Symposium DS02: Integrating Machine Learning with Simulations for Accelerated Materials Modeling
Symposium NM02: Nanotubes, Graphene and Related Nanostructures

Symposium EQ01: Progress in Thermoelectrics—From Traditional to Novel Materials

Eric Toberer, Colorado School of Mines

Defect Design in Thermoelectric Materials—Uniting Computation and Experiment for Tailored Synthesis and Transport Properties

Written by Henry Quansah Afful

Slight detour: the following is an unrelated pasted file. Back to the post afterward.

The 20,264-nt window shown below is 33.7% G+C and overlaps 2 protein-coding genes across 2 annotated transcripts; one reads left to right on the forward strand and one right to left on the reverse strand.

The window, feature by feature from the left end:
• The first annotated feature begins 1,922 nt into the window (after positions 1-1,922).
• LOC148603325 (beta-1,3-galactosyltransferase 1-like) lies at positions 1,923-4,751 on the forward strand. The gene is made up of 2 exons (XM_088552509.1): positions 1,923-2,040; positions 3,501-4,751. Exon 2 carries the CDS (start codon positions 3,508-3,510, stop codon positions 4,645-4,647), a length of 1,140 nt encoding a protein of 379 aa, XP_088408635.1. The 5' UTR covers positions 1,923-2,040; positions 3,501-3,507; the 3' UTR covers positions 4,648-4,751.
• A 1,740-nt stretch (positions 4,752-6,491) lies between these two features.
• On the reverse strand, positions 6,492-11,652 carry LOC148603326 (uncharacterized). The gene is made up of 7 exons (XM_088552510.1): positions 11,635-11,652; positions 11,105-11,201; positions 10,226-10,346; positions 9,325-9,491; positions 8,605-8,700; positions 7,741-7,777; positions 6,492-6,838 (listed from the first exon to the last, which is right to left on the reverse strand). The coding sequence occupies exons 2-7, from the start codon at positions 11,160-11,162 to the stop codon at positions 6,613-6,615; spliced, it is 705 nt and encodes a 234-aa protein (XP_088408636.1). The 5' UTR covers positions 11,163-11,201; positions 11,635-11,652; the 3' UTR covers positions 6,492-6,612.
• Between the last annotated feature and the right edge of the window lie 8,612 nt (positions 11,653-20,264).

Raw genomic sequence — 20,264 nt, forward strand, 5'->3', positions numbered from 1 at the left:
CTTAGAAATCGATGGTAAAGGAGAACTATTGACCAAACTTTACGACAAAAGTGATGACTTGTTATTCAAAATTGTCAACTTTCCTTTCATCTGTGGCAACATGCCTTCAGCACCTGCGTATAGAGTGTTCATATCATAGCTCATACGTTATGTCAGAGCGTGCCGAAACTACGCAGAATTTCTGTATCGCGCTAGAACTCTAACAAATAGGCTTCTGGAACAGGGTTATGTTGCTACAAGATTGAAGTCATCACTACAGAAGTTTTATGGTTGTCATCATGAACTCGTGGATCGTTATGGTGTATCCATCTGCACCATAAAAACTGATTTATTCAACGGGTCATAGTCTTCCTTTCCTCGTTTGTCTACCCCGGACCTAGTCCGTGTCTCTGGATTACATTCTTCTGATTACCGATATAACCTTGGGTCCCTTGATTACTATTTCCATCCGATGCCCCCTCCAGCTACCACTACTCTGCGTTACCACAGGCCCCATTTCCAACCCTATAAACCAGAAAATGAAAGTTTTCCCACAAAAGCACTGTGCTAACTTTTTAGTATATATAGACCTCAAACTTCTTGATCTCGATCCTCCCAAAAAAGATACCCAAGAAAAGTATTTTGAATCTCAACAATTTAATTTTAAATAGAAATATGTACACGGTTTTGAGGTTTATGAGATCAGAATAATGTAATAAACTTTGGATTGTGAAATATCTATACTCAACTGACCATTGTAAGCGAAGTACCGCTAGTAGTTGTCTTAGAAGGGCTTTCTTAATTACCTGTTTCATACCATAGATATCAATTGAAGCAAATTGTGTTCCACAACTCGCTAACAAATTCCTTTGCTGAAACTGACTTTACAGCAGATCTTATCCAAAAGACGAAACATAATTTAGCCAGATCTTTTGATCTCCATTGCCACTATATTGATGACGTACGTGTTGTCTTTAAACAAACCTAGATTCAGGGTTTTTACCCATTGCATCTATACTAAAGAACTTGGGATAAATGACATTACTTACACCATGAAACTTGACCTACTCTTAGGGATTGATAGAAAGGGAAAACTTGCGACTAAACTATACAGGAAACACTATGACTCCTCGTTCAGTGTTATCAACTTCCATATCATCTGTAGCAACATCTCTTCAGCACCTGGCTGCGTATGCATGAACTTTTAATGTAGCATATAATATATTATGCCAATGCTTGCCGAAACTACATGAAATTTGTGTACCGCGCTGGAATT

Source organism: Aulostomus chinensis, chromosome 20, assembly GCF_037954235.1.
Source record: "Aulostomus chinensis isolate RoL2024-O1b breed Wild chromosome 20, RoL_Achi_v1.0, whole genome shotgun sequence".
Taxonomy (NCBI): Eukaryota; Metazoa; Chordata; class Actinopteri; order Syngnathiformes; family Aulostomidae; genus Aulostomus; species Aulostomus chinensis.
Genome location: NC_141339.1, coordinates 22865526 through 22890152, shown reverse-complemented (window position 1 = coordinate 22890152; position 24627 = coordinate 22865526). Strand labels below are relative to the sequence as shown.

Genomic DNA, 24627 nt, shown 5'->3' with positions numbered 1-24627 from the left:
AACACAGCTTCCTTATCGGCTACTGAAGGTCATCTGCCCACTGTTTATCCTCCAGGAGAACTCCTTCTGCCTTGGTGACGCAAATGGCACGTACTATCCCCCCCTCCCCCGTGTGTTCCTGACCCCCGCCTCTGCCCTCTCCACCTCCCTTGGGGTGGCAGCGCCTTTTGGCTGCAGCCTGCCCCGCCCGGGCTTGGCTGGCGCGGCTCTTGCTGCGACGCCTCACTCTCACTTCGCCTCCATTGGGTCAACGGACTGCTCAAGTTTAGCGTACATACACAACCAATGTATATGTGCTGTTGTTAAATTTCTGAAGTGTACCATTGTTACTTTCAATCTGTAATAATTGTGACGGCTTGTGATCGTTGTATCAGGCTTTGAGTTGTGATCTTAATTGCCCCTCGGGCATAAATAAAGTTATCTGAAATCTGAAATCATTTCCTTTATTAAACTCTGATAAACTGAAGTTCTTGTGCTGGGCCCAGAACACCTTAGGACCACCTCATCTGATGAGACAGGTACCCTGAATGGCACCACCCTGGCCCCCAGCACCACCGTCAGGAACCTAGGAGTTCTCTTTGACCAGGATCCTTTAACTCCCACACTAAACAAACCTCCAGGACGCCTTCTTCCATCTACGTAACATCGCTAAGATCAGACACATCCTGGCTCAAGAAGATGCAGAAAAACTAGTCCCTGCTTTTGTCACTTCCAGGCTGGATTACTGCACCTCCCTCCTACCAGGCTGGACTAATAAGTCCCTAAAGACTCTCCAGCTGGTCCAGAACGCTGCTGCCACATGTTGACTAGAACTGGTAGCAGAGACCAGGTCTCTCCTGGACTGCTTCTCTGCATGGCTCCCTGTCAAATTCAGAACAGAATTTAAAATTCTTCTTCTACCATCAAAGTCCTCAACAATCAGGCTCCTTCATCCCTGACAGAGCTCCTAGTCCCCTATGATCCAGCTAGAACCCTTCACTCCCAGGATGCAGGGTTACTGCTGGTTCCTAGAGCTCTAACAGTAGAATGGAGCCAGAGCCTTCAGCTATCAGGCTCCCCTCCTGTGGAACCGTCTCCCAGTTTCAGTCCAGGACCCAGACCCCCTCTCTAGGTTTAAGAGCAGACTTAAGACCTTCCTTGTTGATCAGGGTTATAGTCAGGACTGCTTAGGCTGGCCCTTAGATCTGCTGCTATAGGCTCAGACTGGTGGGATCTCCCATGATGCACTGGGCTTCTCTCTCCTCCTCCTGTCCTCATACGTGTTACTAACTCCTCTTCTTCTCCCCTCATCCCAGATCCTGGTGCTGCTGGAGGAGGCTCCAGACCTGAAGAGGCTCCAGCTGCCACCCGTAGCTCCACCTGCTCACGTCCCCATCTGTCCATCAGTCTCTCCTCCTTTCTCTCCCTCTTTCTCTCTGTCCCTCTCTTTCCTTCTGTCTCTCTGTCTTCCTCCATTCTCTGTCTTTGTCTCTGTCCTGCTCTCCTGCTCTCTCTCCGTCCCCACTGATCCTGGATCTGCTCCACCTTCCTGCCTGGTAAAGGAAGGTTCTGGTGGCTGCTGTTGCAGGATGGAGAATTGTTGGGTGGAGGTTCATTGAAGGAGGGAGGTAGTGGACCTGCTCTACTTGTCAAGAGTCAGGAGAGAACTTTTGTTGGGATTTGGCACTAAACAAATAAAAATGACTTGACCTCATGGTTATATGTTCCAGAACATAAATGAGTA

The search for application-tailored thermoelectric materials often requires collaborations between experimentalists and computationalists. Eric Toberer points out that for these collaborations to be more fruitful, a deeper understanding of defect phyics is required to calculate native defect energetics and concentrations prior to experiments. This enables more productive efforts at predicting suitable compounds with desired properties. The considerations space in theoretical defect calculations exceed those of experiments. Experiments are mostly limited to nominal stoichiometry and processing parameters, whereas theory considers bandgaps, band masses, and elemental chemical potentials amongst others. This results in scenarios in which expected phase diagrams may differ between the two approaches. Toberer asserts the importance of ensuring not necessarily perfect agreement between the two approaches but rather close enough agreement within the same order of magnitude. This ensures that predicted defect concentrations in different compounds will be close enough to reality. He points out that, in the absence of these defect calculations, defect compensation by antisite defects for similar sites with different charges needs to be critically considered.


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